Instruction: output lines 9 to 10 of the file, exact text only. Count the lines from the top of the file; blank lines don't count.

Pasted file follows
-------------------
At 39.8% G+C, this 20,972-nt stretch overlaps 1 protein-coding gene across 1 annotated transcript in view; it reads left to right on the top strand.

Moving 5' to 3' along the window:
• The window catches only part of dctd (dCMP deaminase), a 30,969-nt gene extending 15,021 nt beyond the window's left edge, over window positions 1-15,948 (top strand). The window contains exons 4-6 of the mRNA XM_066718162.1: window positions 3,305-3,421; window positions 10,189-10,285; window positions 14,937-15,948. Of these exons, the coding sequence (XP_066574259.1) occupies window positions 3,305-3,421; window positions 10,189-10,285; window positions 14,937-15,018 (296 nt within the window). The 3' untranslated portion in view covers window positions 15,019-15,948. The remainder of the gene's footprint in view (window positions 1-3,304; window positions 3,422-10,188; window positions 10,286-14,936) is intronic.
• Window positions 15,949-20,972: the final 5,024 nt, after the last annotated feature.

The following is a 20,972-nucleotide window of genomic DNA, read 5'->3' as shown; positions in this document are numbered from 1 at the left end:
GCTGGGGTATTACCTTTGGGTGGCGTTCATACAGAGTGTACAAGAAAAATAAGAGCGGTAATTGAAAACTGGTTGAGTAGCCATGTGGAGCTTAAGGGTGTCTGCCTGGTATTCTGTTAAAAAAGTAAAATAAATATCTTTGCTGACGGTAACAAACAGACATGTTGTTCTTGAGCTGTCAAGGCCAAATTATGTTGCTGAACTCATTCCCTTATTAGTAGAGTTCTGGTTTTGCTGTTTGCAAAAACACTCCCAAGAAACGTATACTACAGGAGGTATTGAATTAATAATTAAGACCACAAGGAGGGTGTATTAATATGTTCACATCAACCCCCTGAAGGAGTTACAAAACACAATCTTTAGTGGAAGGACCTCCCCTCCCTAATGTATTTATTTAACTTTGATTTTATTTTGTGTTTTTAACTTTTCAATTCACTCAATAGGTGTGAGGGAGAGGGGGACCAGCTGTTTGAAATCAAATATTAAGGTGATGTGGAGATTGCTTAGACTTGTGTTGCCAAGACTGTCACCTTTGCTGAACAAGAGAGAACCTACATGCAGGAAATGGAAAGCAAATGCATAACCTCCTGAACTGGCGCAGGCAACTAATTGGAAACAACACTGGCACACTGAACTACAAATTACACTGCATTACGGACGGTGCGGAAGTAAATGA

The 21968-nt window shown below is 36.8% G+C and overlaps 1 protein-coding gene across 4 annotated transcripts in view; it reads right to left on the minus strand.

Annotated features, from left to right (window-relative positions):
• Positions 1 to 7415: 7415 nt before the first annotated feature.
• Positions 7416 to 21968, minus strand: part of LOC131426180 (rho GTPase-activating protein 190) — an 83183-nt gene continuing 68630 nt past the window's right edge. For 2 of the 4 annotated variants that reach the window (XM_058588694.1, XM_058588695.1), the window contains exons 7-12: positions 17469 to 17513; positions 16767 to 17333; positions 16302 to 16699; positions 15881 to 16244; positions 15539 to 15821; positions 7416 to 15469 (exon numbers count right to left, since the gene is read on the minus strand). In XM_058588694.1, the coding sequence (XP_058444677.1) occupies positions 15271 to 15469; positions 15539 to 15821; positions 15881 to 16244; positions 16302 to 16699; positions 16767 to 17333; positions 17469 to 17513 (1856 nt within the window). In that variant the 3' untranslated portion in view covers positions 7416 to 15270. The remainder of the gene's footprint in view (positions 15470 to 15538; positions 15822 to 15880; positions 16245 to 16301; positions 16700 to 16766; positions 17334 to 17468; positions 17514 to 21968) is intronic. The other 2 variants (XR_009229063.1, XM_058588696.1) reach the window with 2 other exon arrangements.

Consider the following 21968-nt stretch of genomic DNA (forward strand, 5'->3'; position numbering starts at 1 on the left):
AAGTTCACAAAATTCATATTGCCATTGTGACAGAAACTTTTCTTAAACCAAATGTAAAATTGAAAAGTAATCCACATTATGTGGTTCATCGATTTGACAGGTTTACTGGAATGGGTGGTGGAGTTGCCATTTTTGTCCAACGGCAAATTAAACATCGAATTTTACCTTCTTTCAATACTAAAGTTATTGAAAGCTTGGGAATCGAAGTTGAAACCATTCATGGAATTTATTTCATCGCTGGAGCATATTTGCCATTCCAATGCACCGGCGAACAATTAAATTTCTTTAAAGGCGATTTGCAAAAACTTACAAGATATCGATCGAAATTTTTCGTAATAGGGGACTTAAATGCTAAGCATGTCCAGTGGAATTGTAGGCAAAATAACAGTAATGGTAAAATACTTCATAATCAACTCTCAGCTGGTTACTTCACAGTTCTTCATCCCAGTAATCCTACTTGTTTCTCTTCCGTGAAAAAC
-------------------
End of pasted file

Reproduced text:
• Positions 1 to 7415: 7415 nt before the first annotated feature.
• Positions 7416 to 21968, minus strand: part of LOC131426180 (rho GTPase-activating protein 190) — an 83183-nt gene continuing 68630 nt past the window's right edge. For 2 of the 4 annotated variants that reach the window (XM_058588694.1, XM_058588695.1), the window contains exons 7-12: positions 17469 to 17513; positions 16767 to 17333; positions 16302 to 16699; positions 15881 to 16244; positions 15539 to 15821; positions 7416 to 15469 (exon numbers count right to left, since the gene is read on the minus strand). In XM_058588694.1, the coding sequence (XP_058444677.1) occupies positions 15271 to 15469; positions 15539 to 15821; positions 15881 to 16244; positions 16302 to 16699; positions 16767 to 17333; positions 17469 to 17513 (1856 nt within the window). In that variant the 3' untranslated portion in view covers positions 7416 to 15270. The remainder of the gene's footprint in view (positions 15470 to 15538; positions 15822 to 15880; positions 16245 to 16301; positions 16700 to 16766; positions 17334 to 17468; positions 17514 to 21968) is intronic. The other 2 variants (XR_009229063.1, XM_058588696.1) reach the window with 2 other exon arrangements.